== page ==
The selection at 3-D Glasses Global and Look 3D was every bit as exhaustive as that at most mall outlets. Indeed, so familiar were they, the frames might very well have been purchased at a liquidation sale. If the 3-D trend continues to bloom, fans of Tom Cruise, Jack Nicholson and Lady Gaga could wear facsimiles of the Ray-Ban Wayfarers they favor. Already, Australia-based Look 3D has yellow Shrek models set for sale to individual consumers, marketing concerns and theater owners. Early adopters could stage parties for their kids, at which 3-D movies would be shown on the TV in the rec room, and the themed glasses could be handed out, later, as party favors.

How much of a threat to the theater-going experience this represents is unknown. If it approaches the one posed by piracy, maybe we’ll learn about it first at ShoWest.

– Gary Dretzka
March 22, 2010

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It shows how out of it I was in trying to be in it, acknowledging that I was out of it to myself, and then thinking, “Okay, how do I stop being out of it? Well, I get some legitimate illogical narrative ideas” — some novel, you know?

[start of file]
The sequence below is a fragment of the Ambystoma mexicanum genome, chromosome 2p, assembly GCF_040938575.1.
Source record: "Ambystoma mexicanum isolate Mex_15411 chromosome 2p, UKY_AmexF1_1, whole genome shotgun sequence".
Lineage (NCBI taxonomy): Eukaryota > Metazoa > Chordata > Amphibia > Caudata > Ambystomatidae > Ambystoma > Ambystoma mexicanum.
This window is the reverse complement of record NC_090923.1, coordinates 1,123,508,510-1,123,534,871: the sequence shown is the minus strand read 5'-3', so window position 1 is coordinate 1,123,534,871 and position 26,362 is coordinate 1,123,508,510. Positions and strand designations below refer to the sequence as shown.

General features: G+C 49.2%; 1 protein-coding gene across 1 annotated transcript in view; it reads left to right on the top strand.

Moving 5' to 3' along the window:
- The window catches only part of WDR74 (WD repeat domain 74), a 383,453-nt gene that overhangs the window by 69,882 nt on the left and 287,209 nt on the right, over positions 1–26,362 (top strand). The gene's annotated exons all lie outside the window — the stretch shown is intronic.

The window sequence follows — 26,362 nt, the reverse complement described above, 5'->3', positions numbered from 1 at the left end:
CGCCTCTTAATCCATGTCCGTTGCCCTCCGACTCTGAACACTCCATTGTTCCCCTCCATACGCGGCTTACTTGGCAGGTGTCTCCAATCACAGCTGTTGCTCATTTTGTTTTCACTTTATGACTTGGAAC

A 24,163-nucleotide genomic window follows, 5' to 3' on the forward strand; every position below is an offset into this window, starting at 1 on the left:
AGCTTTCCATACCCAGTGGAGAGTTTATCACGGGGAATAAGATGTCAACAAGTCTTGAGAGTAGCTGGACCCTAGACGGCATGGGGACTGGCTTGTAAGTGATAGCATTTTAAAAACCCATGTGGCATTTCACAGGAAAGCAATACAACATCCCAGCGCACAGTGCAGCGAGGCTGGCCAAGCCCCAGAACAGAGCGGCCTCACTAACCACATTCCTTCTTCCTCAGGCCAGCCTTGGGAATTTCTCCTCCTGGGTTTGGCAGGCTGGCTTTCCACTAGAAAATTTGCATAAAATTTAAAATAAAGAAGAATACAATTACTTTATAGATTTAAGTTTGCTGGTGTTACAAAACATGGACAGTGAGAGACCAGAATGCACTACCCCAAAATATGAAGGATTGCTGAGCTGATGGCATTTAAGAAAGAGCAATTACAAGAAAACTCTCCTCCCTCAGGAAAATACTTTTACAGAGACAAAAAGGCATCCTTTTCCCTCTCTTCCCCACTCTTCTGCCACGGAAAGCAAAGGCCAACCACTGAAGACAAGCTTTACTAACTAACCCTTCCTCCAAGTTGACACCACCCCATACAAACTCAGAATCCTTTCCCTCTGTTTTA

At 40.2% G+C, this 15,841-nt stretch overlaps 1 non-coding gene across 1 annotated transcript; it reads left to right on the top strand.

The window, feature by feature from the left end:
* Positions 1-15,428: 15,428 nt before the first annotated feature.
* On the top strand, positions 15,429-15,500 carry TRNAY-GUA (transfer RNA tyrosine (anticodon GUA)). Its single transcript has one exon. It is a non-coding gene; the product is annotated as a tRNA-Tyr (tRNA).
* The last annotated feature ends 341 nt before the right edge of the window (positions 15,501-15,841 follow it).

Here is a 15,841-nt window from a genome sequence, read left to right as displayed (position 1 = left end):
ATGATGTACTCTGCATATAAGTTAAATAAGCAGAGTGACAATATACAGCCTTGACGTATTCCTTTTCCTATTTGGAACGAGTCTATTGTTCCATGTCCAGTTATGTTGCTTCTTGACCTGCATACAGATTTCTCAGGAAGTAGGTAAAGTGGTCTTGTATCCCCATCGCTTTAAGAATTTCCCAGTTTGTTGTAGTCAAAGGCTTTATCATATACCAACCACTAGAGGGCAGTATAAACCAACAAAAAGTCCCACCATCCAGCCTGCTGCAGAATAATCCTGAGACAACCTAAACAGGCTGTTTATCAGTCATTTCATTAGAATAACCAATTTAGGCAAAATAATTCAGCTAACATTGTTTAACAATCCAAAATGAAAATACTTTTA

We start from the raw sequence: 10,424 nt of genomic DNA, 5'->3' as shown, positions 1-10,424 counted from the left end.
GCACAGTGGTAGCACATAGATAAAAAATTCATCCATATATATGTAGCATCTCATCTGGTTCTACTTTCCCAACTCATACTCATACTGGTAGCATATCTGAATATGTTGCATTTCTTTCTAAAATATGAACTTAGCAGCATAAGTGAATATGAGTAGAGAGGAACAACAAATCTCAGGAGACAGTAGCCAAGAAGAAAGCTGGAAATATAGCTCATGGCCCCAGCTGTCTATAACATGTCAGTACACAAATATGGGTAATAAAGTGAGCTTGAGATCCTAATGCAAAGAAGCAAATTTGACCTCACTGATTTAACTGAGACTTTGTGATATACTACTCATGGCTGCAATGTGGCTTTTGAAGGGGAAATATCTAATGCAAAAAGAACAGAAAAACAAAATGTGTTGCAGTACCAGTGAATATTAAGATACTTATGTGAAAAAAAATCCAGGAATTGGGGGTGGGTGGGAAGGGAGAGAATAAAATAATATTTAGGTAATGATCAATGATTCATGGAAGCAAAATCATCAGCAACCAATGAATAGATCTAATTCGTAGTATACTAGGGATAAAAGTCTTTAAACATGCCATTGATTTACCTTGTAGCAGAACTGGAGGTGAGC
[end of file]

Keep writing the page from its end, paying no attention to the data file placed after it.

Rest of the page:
So I decided on three writers that I might be able to option their material and get some producer, or myself as producer, and then get some writer to do a screenplay on it, and maybe make a movie.

And so the three projects were “Do Androids Dream of Electric Sheep,” “Naked Lunch” and a collection of Bukowski. Which, in 1975, forget it — I mean, that was nuts. Hollywood would not touch any of that, but I was looking for something commercial, and I thought that all of these things were coming.

There would be no Blade Runner if there was no Ray Bradbury. I couldn’t find Philip K. Dick. His agent didn’t even know where he was. And so I gave up.

I was walking down the street and I ran into Bradbury — he directed a play that I was going to do as an actor, so we know each other, but he yelled “hi” — and I’d forgot who he was.

So at my girlfriend Barbara Hershey’s urging — I was with her at that moment — she said, “Talk to him! That guy really wants to talk to you,” and I said “No, fuck him,” and keep walking.